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Tuesday, 15 January, 2002, 16:29 GMT
Mugabe given list of election demands
President Robert Mugabe
Mr Mugabe was given some frank advice
By Elizabeth Blunt in Malawi

A special summit meeting of the Southern African Development Community (SADC) has ended with Zimbabwe being given a list of actions it has to take to reduce political tension in the approach to March's presidential elections.

Neighbouring countries had expressed concern that this tension, and Zimbabwe's economic decline, were beginning to affect the whole region.


The summit expressed serious concern on the statement made by the Zimbabwe army on the outcome of the election

SADC statement
For eight hours the presidents of 14 southern African nations were closeted behind closed doors, a small enough group for frank speaking on the region's problems.

About half-an-hour before the end, Zimbabwe's President Robert Mugabe came out alone.

When the final communiqué was issued it was clear that President Mugabe's fellow presidents had given him a long list of actions his government had to take:

  • Guarantee freedom of speech and association

  • Investigate fully all cases of political violence

  • Accredit local election monitors and foreign observers

  • Allow both local and foreign journalists to cover the polls

As the communiqué was read out, it became clear that the meeting had been very critical of some recent developments in Zimbabwe.

"The summit expressed serious concern on the statement made by the Zimbabwe army on the outcome of the election and urged the government of Zimbabwe to ensure that, in accordance with the multi-party political dispensation prevalent in SADC, political statements are not made by the military but by political leaders," the statement said.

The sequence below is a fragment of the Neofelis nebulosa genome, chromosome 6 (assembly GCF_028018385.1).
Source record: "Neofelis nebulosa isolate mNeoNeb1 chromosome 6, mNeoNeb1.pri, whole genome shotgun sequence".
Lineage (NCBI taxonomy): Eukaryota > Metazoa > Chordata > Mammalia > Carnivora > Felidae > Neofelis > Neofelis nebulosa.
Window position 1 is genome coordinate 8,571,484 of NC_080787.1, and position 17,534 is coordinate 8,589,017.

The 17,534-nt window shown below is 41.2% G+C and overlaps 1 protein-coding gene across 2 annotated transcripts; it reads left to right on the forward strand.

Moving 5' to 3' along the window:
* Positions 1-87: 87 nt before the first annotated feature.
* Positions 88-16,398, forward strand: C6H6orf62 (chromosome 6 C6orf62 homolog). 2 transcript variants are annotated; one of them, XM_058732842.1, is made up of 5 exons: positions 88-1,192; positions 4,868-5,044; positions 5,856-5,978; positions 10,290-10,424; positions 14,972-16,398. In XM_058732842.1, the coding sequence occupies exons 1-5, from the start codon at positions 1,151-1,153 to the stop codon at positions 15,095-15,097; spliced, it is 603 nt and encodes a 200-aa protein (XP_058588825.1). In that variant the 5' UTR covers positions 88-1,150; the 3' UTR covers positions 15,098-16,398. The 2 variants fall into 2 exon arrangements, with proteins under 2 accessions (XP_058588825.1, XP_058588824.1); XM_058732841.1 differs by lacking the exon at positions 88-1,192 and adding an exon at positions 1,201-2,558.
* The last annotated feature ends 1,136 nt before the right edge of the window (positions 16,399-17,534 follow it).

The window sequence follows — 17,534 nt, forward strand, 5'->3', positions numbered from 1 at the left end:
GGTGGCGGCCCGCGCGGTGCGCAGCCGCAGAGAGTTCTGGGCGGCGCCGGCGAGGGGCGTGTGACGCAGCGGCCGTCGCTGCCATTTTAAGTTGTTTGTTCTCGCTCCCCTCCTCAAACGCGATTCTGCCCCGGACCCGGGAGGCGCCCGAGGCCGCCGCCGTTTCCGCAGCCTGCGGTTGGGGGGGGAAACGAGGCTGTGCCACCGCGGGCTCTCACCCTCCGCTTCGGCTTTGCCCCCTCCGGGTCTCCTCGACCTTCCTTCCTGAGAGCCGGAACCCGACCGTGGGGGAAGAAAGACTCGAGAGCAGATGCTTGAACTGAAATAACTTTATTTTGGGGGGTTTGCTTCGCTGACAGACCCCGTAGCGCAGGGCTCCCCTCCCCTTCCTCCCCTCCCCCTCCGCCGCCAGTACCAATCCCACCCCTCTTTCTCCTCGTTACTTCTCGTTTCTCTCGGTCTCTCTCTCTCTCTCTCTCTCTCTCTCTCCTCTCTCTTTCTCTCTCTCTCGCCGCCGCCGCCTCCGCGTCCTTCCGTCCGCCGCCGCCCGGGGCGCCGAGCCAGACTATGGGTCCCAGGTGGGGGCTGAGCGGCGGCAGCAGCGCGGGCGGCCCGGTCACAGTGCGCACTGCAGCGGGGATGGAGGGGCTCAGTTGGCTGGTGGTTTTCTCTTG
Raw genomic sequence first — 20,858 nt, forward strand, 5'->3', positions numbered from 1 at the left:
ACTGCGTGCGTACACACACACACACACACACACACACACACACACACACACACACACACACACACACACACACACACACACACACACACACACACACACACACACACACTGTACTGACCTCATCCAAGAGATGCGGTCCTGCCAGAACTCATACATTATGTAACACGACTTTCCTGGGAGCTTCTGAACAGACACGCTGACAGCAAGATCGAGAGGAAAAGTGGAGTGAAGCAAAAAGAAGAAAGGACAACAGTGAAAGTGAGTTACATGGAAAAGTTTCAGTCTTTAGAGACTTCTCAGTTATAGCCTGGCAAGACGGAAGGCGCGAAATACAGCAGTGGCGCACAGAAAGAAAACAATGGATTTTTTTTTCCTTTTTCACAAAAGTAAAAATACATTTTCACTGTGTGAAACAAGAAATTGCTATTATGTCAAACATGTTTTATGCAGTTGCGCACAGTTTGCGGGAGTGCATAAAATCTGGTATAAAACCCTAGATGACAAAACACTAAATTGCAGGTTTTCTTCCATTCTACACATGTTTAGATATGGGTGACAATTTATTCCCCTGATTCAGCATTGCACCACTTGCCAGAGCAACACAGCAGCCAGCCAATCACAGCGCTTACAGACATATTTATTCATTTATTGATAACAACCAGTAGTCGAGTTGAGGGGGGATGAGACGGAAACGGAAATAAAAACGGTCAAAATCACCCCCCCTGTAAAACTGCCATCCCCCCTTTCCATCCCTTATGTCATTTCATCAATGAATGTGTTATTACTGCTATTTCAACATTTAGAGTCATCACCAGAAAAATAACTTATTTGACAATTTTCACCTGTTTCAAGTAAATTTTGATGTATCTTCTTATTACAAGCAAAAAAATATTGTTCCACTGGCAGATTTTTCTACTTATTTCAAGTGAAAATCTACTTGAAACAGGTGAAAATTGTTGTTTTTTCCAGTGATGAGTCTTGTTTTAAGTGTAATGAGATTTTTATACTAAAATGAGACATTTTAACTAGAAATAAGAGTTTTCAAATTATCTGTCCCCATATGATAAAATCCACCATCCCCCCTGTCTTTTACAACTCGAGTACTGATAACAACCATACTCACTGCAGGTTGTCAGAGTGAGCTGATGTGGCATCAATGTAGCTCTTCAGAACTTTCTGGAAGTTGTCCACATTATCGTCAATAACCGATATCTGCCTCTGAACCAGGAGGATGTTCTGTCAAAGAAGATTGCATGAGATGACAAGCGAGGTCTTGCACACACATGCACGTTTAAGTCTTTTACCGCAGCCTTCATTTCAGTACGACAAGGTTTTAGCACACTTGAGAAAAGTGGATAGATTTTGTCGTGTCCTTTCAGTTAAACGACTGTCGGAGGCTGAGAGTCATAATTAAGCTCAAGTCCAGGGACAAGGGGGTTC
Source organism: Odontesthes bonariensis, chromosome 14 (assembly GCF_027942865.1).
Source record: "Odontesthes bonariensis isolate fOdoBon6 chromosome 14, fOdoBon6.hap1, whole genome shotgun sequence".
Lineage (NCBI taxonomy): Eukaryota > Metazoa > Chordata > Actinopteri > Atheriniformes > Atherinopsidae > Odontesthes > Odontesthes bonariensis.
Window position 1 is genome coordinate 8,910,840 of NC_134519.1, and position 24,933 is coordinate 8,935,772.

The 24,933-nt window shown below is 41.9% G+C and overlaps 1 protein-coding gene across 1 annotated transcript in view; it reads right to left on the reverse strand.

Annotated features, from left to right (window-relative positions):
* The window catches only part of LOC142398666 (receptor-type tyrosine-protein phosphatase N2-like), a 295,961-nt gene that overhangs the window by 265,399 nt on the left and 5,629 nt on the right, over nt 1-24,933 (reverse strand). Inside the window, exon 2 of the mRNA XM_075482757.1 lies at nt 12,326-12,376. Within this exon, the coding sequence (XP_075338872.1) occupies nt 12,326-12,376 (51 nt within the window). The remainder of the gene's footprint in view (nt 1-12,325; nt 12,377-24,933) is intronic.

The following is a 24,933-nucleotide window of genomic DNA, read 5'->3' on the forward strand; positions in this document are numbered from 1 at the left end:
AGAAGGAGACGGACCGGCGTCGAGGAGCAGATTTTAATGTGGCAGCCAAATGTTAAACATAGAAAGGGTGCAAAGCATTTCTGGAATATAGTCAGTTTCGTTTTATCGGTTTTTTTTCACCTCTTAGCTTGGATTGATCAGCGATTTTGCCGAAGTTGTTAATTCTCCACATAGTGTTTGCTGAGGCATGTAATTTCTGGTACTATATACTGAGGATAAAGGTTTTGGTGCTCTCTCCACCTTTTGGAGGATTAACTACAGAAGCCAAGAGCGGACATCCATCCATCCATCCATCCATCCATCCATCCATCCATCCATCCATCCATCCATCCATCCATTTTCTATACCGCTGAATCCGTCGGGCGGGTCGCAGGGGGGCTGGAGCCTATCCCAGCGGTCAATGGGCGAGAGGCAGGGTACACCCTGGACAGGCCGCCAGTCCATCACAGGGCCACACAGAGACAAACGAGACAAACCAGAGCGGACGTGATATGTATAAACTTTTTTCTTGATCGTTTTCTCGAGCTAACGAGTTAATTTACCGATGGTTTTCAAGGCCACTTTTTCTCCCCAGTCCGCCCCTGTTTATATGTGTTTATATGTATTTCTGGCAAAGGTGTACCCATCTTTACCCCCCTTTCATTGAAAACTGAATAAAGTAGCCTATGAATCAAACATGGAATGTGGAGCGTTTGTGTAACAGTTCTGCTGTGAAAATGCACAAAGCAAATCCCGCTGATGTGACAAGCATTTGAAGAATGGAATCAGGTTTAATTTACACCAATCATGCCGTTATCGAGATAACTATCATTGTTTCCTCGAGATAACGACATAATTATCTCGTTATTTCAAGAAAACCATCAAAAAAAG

But would Zimbabwe really do all this?

Tough time

At the press conference after the summit, its chairman, Malawi's President Bakili Muluzi, was asked what would happen if Zimbabwe did not comply.

President Muluzi
Mr Muluzi: Let us wait and see
"Let us give Zimbabwe a chance," he said.

"They have made a commitment to us, as SADC, and President Mugabe assured us several times that he would like to have free and fair elections. So we believe that there will be free and fair elections.

"So let us wait and see. I can assure you that all of us will take an interest to make sure that whatever has been promised is adhered to," President Muluzi said.

As Mr Mugabe left the summit he seemed confident enough, assuring journalists that it was his arch enemy Britain, and not Zimbabwe, that had come in for criticism.

'Hostile reporting'

In fact President Mugabe did score one point - over a new radio station, Radio Africa, which started broadcasting to Zimbabwe out of London just before Christmas.


We would like to encourage, if anything, some dialogue between Britain and Zimbabwe

Malawi's President Muluzi
"The summit noted with concern the negative reporting by certain sections of the media in Zimbabwe and appealed to them to be objective," the SADC executive secretary said.

"The summit expressed grave concern over the fact that some western countries have authorised the broadcasting from their territories by their nationals of hostile and inciting propaganda against the Government of the Republic of Zimbabwe.

"The summit called upon those countries to desist from such actions."

President Muluzi declined to get involved in the war of words which has been going on between Britain and Zimbabwe. But he did recommend that both sides be prepared to talk.

"We would like to encourage, if anything, some dialogue between Britain and Zimbabwe so that they can start speaking to one another.

"It's difficult when you don't have a dialogue between parties and when you don't discuss issues and one hopes that one day, you know, President Mugabe and Prime Minister Blair will sit down and talk over things and discuss," he said.

See also:

15 Jan 02 | Africa
Zimbabwe set to pass media law
14 Jan 02 | Business
Neighbours fear Zimbabwe contagion
12 Jan 02 | Africa
Zimbabwe looms over SADC meeting
18 Dec 01 | Africa
Neighbours back Mugabe
12 Aug 01 | Africa
Packed agenda for SADC leaders
24 Nov 01 | Country profiles
Country profile: Malawi
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